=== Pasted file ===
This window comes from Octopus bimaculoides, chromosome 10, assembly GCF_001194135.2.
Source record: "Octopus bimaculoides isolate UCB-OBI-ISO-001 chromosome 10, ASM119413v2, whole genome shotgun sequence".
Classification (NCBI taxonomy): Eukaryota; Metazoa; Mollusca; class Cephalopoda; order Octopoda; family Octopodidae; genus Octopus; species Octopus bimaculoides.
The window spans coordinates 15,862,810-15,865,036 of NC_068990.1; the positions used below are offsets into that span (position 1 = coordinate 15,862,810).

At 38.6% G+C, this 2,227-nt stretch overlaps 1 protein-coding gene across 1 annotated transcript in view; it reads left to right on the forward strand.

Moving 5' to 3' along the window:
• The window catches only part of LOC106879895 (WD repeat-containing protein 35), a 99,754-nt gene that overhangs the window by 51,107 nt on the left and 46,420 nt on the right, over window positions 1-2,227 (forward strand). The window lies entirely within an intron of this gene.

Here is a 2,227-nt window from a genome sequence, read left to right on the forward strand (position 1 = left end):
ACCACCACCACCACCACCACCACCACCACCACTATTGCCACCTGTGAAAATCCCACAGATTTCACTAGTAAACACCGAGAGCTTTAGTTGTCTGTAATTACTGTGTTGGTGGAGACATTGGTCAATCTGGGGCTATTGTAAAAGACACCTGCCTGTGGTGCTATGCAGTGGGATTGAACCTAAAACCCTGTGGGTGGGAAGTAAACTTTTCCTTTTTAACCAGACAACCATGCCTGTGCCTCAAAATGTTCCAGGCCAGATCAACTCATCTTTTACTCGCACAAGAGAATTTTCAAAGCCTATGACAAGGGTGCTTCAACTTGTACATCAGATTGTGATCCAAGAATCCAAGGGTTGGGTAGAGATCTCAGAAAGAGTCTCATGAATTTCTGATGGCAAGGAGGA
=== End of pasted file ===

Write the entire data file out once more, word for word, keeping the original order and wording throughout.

This window comes from Octopus bimaculoides, chromosome 10, assembly GCF_001194135.2.
Source record: "Octopus bimaculoides isolate UCB-OBI-ISO-001 chromosome 10, ASM119413v2, whole genome shotgun sequence".
Classification (NCBI taxonomy): Eukaryota; Metazoa; Mollusca; class Cephalopoda; order Octopoda; family Octopodidae; genus Octopus; species Octopus bimaculoides.
The window spans coordinates 15,862,810-15,865,036 of NC_068990.1; the positions used below are offsets into that span (position 1 = coordinate 15,862,810).

At 38.6% G+C, this 2,227-nt stretch overlaps 1 protein-coding gene across 1 annotated transcript in view; it reads left to right on the forward strand.

Moving 5' to 3' along the window:
• The window catches only part of LOC106879895 (WD repeat-containing protein 35), a 99,754-nt gene that overhangs the window by 51,107 nt on the left and 46,420 nt on the right, over window positions 1-2,227 (forward strand). The window lies entirely within an intron of this gene.

Here is a 2,227-nt window from a genome sequence, read left to right on the forward strand (position 1 = left end):
ACCACCACCACCACCACCACCACCACCACCACTATTGCCACCTGTGAAAATCCCACAGATTTCACTAGTAAACACCGAGAGCTTTAGTTGTCTGTAATTACTGTGTTGGTGGAGACATTGGTCAATCTGGGGCTATTGTAAAAGACACCTGCCTGTGGTGCTATGCAGTGGGATTGAACCTAAAACCCTGTGGGTGGGAAGTAAACTTTTCCTTTTTAACCAGACAACCATGCCTGTGCCTCAAAATGTTCCAGGCCAGATCAACTCATCTTTTACTCGCACAAGAGAATTTTCAAAGCCTATGACAAGGGTGCTTCAACTTGTACATCAGATTGTGATCCAAGAATCCAAGGGTTGGGTAGAGATCTCAGAAAGAGTCTCATGAATTTCTGATGGCAAGGAGGA